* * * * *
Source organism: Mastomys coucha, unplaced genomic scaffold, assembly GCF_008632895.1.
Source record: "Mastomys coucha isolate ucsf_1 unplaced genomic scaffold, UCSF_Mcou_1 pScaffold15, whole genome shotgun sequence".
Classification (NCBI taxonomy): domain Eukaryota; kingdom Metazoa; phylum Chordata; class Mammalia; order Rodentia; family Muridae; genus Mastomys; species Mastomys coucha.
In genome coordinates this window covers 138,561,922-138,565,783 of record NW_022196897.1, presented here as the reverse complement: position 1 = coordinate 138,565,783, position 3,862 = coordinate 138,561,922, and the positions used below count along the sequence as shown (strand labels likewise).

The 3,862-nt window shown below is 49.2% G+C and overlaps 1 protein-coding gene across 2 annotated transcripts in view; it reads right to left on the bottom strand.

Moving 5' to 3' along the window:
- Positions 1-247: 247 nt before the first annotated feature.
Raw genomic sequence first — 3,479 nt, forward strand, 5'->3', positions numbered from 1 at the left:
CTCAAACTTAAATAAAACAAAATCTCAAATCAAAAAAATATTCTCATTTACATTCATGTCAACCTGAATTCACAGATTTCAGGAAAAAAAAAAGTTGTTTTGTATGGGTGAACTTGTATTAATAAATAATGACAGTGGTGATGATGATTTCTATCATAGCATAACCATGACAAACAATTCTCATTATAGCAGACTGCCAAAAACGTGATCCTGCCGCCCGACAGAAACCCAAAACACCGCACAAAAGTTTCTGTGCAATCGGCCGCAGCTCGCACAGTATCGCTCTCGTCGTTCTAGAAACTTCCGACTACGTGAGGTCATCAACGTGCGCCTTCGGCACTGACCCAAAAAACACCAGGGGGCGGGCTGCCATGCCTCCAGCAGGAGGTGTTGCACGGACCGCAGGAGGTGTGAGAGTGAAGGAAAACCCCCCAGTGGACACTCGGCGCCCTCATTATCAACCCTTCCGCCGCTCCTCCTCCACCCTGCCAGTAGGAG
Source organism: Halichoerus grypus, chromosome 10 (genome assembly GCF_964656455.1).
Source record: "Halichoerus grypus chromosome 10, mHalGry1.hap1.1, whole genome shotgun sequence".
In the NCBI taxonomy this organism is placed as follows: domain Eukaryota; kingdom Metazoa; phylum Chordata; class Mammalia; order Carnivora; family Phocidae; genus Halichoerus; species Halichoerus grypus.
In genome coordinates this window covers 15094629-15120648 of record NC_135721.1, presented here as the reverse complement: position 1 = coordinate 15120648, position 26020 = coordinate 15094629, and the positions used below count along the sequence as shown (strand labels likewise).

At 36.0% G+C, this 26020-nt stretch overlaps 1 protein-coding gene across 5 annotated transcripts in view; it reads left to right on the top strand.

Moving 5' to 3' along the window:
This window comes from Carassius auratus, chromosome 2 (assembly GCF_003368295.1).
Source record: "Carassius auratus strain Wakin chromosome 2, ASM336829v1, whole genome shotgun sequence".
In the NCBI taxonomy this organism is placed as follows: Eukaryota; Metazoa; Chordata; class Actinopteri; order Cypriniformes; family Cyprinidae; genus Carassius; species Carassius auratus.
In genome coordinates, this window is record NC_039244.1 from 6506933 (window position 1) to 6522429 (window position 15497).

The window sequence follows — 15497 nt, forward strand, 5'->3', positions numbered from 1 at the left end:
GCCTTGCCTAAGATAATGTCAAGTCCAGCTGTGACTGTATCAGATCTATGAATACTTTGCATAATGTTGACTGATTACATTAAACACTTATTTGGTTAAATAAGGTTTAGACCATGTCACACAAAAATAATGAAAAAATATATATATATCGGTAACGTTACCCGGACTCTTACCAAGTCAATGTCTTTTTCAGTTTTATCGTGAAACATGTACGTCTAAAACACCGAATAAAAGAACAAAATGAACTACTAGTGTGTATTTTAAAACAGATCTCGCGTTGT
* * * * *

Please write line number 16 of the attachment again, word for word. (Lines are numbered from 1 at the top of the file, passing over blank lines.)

This window comes from Carassius auratus, chromosome 2 (assembly GCF_003368295.1).